Performance Review, the first monograph by North Carolina-based artist, educator and activist Endia Beal, brings together work from first-hand experiences that highlight the realities and challenges for women of color in the corporate workplace.
The photographic industry – its exhibitions, galleries, publications and auctions – employs thousands of women, but champions mostly men. To begin to redress the balance, here is a timely presentation of the work of over 30 female photographers working today. This book is predominantly a celebration of some of the most inquisitive, intelligent and daring photography being created now. The stories the photographers tell are the most pressing social, political and personal issues seen through the female lens.
This book, All Power: Visual Legacies of the Black Panther Party, evolved from correspondence and conversation with a select list of contemporary black artists who answered the call and submitted work that was from their perspective related to the Party. They include emerging and internationally acclaimed practitioners from around the nation, women and men spanning thirty to seventy years of age.
After decades of art collecting, prominent Washington D.C.–based activist, philanthropist, and founder of the august Duke Ellington School of the Arts, Peggy Cooper Cafritz had amassed one of the most important collections of work by artists of color in the country. But in 2009, the more than three hundred works that comprised this extraordinary collection were destroyed in the largest residential fire in Washington, D.C. history. The pioneering collection included art by Kara Walker, Kerry James Marshall, Mickalene Thomas, Yinka Shonibare, Nick Cave, Kehinde Wiley, Barkley L. Hendricks, Lorna Simpson, and Carrie Mae Weems, among many others.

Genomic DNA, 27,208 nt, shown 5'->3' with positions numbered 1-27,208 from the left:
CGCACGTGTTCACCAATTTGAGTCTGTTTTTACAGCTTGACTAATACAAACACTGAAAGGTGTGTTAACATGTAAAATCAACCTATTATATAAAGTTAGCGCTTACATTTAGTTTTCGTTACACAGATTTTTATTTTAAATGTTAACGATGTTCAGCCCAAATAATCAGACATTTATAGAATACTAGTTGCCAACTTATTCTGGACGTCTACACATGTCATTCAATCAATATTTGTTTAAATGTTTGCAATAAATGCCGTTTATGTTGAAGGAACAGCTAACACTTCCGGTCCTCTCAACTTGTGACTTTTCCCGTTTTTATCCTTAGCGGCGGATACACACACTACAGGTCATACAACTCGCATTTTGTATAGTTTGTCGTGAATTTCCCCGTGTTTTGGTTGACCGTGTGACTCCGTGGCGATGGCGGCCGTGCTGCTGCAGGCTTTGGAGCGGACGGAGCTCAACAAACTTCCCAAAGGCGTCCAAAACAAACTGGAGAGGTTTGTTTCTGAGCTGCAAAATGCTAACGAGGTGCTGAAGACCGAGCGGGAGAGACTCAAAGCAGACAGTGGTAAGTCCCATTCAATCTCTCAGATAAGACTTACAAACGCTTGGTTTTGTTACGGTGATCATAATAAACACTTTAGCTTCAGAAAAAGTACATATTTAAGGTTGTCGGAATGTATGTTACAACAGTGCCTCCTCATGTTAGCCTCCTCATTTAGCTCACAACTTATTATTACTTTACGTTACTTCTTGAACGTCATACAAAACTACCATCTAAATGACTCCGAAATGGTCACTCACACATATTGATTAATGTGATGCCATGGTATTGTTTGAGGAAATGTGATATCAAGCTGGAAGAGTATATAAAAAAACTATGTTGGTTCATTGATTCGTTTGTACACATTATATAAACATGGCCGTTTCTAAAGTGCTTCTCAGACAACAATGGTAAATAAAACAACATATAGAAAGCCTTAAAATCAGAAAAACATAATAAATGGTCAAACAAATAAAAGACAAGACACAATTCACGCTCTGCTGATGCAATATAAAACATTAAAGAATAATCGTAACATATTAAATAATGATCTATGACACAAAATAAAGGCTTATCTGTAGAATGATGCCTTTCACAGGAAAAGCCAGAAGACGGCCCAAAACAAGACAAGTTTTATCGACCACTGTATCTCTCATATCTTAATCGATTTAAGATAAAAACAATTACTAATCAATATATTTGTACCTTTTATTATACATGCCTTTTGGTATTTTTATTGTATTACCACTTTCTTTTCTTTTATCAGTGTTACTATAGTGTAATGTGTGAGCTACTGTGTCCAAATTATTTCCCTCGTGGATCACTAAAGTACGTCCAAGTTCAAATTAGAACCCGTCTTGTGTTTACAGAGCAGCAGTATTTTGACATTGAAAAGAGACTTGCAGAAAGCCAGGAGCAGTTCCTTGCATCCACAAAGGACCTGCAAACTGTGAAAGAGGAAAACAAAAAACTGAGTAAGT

This beautifully illustrated volume features 200 of the works that were lost, along with works that she has collected since the fire, as well as important contributions by preeminent curators and artists.
MFON: Women Photographers of the African Diaspora is an exclusive and commemorative publication committed to establishing and representing a collective voice of women photographers of African descent. The inaugural issue of MFON features over 100 women photographers across the Diaspora. This iconic issue includes an introduction by Dr. Deborah Willis, MacArthur Fellow and Chair of the Department of Photography & Imaging at the Tisch School of the Arts at New York University. It also features essays written by women scholars, journalists and artists. Subsequent issues of MFON will feature photographic essays of four or five photographers with in depth interviews and essays that will contextualize the works.